The Anambra State Aluminum Manufacturers Association (ASAMA) has called on the Federal Government to address the increasing cost of aluminum roofing products.
Chairman of the association Emeka Maluze made the call while speaking in an interview in Awka on Friday.
Maluze, who is the Managing Director, Quality Aluminum and Steel Manufacturing Limited, Onitsha blamed the situation on over-dependence on importation.
He said the cost of production, especially electricity, had led to the shutting down of most local firms thus turning them into mere importing and trading companies.
According to Maluze, the issue of the high price of aluminum products is a Nigerian issue due to the total collapse of the Naira, in relation to foreign currencies.
“ASCON in Calabar produces a reasonable quantity of aluminum materials but they are exported, recycled, or repackaged and imported back because we are specialists in consumption of imported products.
“Aluminum products consumed in Nigeria are predominantly imported while we export the raw materials.
“Even if we want to venture into full-time production at our levels, the cost of production will drive the price further higher.
“This is because of high electricity cost and high exchange rate for importation of foreign-sourced raw materials,” he said.
The ASAMA chairman said indigenous manufacturers should be supported to enable them to add value to their process and make Nigeria contribute significantly to the supply side of the market.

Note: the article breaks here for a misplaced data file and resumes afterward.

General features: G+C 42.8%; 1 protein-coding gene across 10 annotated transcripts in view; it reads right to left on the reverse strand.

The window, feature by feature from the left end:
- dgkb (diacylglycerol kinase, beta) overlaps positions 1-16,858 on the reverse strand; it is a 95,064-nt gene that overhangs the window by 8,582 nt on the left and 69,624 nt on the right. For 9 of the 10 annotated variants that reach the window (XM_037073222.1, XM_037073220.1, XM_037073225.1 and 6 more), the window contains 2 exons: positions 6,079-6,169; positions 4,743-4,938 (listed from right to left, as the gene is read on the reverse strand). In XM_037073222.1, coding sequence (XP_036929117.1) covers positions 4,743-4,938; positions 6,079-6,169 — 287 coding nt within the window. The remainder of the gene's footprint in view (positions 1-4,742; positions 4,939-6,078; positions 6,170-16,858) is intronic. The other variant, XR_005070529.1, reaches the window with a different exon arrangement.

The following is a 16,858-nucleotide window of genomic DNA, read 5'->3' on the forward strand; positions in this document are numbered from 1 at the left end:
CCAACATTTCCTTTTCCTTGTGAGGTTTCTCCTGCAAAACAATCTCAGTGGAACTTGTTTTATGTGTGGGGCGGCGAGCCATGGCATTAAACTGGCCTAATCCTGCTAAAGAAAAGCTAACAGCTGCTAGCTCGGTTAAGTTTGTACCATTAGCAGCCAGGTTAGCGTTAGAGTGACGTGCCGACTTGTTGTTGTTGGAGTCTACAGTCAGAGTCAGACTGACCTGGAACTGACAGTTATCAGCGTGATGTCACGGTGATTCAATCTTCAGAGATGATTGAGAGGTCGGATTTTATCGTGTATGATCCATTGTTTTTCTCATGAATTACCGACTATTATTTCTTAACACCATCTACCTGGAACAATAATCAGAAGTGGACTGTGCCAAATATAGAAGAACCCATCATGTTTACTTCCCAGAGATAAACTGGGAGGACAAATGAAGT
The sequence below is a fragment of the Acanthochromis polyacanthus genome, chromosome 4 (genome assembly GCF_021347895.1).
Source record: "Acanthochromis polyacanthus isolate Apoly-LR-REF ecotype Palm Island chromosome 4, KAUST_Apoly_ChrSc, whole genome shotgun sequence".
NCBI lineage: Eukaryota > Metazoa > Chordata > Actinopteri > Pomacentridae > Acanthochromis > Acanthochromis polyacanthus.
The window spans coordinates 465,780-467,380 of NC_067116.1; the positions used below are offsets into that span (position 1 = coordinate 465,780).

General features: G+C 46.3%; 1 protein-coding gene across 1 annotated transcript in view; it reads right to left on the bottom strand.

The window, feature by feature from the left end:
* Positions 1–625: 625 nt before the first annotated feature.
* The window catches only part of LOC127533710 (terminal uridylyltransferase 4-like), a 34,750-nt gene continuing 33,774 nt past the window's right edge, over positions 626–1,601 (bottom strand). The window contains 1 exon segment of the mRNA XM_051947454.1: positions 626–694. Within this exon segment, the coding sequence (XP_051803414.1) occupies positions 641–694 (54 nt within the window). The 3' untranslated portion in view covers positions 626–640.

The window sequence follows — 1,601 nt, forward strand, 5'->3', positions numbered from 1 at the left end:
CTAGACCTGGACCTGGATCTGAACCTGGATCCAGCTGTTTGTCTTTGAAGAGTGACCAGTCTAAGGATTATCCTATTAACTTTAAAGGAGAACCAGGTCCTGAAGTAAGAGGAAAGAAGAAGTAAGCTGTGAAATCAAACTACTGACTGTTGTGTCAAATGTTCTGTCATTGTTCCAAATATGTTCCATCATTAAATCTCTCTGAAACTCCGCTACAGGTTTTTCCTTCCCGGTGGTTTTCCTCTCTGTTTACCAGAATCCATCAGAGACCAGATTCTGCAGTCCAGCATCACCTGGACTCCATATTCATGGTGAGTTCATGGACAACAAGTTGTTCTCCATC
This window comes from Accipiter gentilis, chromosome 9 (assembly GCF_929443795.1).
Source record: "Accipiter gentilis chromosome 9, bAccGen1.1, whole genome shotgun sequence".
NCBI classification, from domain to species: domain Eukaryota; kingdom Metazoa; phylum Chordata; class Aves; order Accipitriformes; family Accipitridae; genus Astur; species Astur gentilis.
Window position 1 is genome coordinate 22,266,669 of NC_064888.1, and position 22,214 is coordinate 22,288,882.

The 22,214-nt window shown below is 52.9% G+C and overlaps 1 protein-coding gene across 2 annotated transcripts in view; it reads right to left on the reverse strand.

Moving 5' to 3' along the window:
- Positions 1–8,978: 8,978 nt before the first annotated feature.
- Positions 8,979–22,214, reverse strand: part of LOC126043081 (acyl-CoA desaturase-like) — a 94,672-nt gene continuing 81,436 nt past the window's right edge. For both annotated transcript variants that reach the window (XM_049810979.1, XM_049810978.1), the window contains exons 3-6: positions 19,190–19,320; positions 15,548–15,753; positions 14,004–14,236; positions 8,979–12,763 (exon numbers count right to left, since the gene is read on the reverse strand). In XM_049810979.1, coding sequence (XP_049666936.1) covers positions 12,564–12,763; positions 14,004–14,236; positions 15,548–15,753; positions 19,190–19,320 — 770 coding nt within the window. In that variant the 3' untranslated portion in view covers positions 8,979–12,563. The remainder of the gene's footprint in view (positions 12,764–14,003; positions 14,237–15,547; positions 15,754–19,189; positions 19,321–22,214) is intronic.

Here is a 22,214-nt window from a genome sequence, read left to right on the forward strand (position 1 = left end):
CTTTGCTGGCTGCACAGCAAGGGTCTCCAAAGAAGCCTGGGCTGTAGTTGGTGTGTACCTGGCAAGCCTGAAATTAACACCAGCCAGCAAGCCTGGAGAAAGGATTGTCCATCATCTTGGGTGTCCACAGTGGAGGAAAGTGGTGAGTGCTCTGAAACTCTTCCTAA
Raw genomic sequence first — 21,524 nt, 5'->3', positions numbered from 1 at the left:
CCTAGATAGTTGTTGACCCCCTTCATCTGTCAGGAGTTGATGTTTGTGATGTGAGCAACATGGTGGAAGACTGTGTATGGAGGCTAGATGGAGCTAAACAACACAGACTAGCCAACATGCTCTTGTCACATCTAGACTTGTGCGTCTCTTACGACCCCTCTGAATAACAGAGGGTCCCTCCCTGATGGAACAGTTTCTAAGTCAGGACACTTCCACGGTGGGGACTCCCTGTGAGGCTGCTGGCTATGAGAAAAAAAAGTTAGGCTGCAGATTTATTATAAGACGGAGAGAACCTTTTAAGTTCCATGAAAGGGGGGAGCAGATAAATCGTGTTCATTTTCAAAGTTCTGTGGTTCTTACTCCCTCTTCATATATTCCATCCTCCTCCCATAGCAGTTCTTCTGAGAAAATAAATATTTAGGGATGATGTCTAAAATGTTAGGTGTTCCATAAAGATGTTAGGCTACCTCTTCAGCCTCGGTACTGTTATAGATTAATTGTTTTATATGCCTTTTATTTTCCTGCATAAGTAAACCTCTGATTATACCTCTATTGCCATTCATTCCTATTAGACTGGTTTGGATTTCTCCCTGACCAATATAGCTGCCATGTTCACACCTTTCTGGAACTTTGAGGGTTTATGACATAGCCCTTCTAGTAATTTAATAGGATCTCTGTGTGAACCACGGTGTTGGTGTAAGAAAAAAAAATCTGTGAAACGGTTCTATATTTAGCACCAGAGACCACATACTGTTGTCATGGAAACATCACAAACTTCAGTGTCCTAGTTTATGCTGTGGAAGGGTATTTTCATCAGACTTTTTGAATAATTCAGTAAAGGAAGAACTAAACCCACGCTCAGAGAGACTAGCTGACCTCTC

Maluze said this was better than sending ingots abroad and later importing them at a high cost.
He said that though he could not quantify the quantity of imported aluminum roofing products in percentage terms, almost all the aluminum products consumed in Nigeria were imported.
Maluze noted that Nigeria had the capacity to satisfy local demands and export to other countries if conscious efforts were made to address the challenges in the sector.
“During one of my journeys to China, I got to a particular country where I source products from and I saw about 80 trailer loads of aluminum ingots.
“And when asked what was happening, the purchasing manager of the company said they just arrived from Nigeria.
“That was in 2007, the man told me Nigerians don’t like consuming directly from their plates, they prefer sending it out, bringing it back and serving it as imported,” he said.
Maluze said the association was working assiduously with the Standards Organisation of Nigeria (SON) to sanitise the aluminum roofing products’ market and ensure that customers and genuine dealers were protected.
“As an association, we are engaged in constant self-sanitising, we are fighting importation and distribution of fake and substandard products with all seriousness in collaboration with SON.
“Periodically, we sit and identify members who are involved in sharp practices and report them to SON for appropriate sanctions. We are just an association, we don’t have the power to arrest,” he said.